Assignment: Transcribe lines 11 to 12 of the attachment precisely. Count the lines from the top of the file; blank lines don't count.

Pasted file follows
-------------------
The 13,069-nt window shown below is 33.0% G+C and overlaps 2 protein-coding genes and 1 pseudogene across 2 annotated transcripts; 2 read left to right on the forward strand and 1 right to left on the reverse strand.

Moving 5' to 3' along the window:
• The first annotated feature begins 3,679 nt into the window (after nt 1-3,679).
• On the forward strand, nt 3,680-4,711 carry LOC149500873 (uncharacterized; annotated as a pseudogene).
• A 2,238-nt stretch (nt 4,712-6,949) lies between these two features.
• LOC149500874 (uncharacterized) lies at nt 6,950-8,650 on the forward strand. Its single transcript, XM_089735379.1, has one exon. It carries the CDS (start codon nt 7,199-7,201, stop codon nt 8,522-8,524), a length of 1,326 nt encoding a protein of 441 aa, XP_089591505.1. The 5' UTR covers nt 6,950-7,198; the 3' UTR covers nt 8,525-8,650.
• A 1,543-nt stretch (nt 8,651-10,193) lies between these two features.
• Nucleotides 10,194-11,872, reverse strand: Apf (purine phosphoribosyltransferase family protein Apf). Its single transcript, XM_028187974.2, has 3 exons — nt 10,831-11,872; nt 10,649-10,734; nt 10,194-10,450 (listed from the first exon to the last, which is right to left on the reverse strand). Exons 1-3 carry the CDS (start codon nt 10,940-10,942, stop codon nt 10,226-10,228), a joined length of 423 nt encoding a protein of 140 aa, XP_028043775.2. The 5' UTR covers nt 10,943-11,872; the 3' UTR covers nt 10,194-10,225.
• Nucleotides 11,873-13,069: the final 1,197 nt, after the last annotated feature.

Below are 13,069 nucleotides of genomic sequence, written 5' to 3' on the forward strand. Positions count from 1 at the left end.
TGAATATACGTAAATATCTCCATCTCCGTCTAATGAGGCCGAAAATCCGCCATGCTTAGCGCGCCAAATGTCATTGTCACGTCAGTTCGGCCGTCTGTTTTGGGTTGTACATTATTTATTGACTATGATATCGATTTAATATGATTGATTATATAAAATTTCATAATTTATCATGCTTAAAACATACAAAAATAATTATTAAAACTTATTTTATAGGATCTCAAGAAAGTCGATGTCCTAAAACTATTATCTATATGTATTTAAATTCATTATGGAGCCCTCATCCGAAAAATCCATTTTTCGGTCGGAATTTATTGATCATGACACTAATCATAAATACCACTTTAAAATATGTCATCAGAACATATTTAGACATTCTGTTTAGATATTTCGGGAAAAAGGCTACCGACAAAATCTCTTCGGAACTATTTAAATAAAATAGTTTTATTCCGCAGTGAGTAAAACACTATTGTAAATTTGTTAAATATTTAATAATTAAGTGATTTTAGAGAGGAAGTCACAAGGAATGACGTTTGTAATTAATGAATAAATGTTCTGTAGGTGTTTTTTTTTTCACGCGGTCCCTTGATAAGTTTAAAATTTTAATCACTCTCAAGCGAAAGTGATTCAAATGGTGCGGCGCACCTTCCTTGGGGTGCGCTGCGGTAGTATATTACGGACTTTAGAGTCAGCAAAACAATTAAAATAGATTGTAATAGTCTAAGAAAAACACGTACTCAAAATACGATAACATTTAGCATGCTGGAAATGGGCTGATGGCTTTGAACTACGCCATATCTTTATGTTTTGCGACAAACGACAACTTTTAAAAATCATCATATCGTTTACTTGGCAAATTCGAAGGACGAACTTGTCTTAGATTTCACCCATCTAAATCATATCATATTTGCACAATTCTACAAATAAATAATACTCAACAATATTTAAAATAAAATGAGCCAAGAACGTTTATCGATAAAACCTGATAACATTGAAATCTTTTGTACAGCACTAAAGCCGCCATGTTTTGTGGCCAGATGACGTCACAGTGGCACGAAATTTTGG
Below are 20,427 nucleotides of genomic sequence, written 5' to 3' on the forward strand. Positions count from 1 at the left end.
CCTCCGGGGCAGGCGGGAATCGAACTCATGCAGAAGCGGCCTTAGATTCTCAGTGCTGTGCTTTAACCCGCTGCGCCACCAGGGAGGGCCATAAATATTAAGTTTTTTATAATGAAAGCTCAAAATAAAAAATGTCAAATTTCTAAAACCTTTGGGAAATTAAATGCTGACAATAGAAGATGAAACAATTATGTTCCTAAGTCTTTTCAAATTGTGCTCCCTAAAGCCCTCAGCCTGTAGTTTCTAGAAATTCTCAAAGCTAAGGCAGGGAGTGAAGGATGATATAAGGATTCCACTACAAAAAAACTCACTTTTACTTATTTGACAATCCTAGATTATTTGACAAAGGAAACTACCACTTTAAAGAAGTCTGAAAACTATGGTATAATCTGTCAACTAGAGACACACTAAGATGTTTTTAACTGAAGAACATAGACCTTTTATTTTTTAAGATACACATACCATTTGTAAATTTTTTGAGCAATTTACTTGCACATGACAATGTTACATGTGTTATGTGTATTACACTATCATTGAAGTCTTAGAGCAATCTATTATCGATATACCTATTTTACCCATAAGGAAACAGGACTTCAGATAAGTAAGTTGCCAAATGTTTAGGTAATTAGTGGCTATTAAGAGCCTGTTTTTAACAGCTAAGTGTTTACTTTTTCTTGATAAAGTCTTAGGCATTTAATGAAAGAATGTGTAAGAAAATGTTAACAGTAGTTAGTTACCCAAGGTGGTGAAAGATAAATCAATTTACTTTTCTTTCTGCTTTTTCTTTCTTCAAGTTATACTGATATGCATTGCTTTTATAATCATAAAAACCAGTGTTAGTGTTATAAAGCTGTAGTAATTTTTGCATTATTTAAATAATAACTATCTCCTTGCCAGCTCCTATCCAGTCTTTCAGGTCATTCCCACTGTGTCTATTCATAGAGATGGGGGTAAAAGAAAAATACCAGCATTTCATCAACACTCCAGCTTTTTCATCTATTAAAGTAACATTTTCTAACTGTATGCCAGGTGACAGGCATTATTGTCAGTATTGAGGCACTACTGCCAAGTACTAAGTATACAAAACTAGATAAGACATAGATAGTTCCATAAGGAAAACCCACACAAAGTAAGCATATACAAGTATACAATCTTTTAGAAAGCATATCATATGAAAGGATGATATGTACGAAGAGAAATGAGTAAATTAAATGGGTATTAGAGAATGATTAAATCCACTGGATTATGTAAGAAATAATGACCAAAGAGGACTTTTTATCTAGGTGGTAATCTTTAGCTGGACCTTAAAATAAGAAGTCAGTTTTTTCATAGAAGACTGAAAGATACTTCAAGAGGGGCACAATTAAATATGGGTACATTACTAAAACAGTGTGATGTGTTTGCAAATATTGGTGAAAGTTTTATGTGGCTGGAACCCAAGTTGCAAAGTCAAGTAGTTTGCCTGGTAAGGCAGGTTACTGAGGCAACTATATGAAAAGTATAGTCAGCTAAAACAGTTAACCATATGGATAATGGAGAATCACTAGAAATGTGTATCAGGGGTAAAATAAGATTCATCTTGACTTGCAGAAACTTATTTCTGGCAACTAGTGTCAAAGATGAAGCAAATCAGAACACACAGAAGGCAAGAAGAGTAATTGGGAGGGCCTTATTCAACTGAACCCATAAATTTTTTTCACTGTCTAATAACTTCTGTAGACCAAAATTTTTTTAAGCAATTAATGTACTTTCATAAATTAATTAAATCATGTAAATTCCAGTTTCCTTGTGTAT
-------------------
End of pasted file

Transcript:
TGAATATACGTAAATATCTCCATCTCCGTCTAATGAGGCCGAAAATCCGCCATGCTTAGCGCGCCAAATGTCATTGTCACGTCAGTTCGGCCGTCTGTTTTGGGTTGTACATTATTTATTGACTATGATATCGATTTAATATGATTGATTATATAAAATTTCATAATTTATCATGCTTAAAACATACAAAAATAATTATTAAAACTTATTTTATAGGATCTCAAGAAAGTCGATGTCCTAAAACTATTATCTATATGTATTTAAATTCATTATGGAGCCCTCATCCGAAAAATCCATTTTTCGGTCGGAATTTATTGATCATGACACTAATCATAAATACCACTTTAAAATATGTCATCAGAACATATTTAGACATTCTGTTTAGATATTTCGGGAAAAAGGCTACCGACAAAATCTCTTCGGAACTATTTAAATAAAATAGTTTTATTCCGCAGTGAGTAAAACACTATTGTAAATTTGTTAAATATTTAATAATTAAGTGATTTTAGAGAGGAAGTCACAAGGAATGACGTTTGTAATTAATGAATAAATGTTCTGTAGGTGTTTTTTTTTTCACGCGGTCCCTTGATAAGTTTAAAATTTTAATCACTCTCAAGCGAAAGTGATTCAAATGGTGCGGCGCACCTTCCTTGGGGTGCGCTGCGGTAGTATATTACGGACTTTAGAGTCAGCAAAACAATTAAAATAGATTGTAATAGTCTAAGAAAAACACGTACTCAAAATACGATAACATTTAGCATGCTGGAAATGGGCTGATGGCTTTGAACTACGCCATATCTTTATGTTTTGCGACAAACGACAACTTTTAAAAATCATCATATCGTTTACTTGGCAAATTCGAAGGACGAACTTGTCTTAGATTTCACCCATCTAAATCATATCATATTTGCACAATTCTACAAATAAATAATACTCAACAATATTTAAAATAAAATGAGCCAAGAACGTTTATCGATAAAACCTGATAACATTGAAATCTTTTGTACAGCACTAAAGCCGCCATGTTTTGTGGCCAGATGACGTCACAGTGGCACGAAATTTTGG
Below are 20,427 nucleotides of genomic sequence, written 5' to 3' on the forward strand. Positions count from 1 at the left end.